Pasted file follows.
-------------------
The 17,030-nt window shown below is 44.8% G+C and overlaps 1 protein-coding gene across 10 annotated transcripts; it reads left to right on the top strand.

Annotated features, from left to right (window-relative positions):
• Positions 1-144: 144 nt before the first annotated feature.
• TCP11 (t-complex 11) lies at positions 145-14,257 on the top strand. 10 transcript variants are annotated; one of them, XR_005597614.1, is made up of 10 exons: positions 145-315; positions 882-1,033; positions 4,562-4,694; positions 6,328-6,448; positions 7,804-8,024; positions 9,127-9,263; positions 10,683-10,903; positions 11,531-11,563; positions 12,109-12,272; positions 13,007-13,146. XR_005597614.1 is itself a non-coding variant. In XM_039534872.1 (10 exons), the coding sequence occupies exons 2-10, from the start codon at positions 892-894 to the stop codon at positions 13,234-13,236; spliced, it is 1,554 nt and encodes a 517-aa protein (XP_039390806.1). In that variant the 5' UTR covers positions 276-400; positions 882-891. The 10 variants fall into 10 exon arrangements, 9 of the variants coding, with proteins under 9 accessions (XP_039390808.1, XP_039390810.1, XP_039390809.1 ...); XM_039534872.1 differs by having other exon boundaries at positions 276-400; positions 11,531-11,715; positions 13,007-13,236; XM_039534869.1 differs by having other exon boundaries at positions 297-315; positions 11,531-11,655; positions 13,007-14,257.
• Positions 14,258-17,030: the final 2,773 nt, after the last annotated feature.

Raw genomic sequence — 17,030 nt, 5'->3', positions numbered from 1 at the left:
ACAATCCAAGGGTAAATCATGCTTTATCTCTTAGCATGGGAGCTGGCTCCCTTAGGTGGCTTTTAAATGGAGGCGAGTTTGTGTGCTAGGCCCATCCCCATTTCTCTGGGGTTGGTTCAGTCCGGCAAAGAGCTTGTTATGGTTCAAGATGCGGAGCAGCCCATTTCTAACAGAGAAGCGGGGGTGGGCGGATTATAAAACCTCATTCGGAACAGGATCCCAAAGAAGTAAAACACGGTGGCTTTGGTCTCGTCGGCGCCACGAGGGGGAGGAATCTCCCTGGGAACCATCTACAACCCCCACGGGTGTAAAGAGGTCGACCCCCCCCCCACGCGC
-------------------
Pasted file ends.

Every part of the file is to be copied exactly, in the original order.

The 17,030-nt window shown below is 44.8% G+C and overlaps 1 protein-coding gene across 10 annotated transcripts; it reads left to right on the top strand.

Annotated features, from left to right (window-relative positions):
• Positions 1-144: 144 nt before the first annotated feature.
• TCP11 (t-complex 11) lies at positions 145-14,257 on the top strand. 10 transcript variants are annotated; one of them, XR_005597614.1, is made up of 10 exons: positions 145-315; positions 882-1,033; positions 4,562-4,694; positions 6,328-6,448; positions 7,804-8,024; positions 9,127-9,263; positions 10,683-10,903; positions 11,531-11,563; positions 12,109-12,272; positions 13,007-13,146. XR_005597614.1 is itself a non-coding variant. In XM_039534872.1 (10 exons), the coding sequence occupies exons 2-10, from the start codon at positions 892-894 to the stop codon at positions 13,234-13,236; spliced, it is 1,554 nt and encodes a 517-aa protein (XP_039390806.1). In that variant the 5' UTR covers positions 276-400; positions 882-891. The 10 variants fall into 10 exon arrangements, 9 of the variants coding, with proteins under 9 accessions (XP_039390808.1, XP_039390810.1, XP_039390809.1 ...); XM_039534872.1 differs by having other exon boundaries at positions 276-400; positions 11,531-11,715; positions 13,007-13,236; XM_039534869.1 differs by having other exon boundaries at positions 297-315; positions 11,531-11,655; positions 13,007-14,257.
• Positions 14,258-17,030: the final 2,773 nt, after the last annotated feature.

Raw genomic sequence — 17,030 nt, 5'->3', positions numbered from 1 at the left:
ACAATCCAAGGGTAAATCATGCTTTATCTCTTAGCATGGGAGCTGGCTCCCTTAGGTGGCTTTTAAATGGAGGCGAGTTTGTGTGCTAGGCCCATCCCCATTTCTCTGGGGTTGGTTCAGTCCGGCAAAGAGCTTGTTATGGTTCAAGATGCGGAGCAGCCCATTTCTAACAGAGAAGCGGGGGTGGGCGGATTATAAAACCTCATTCGGAACAGGATCCCAAAGAAGTAAAACACGGTGGCTTTGGTCTCGTCGGCGCCACGAGGGGGAGGAATCTCCCTGGGAACCATCTACAACCCCCACGGGTGTAAAGAGGTCGACCCCCCCCCCACGCGC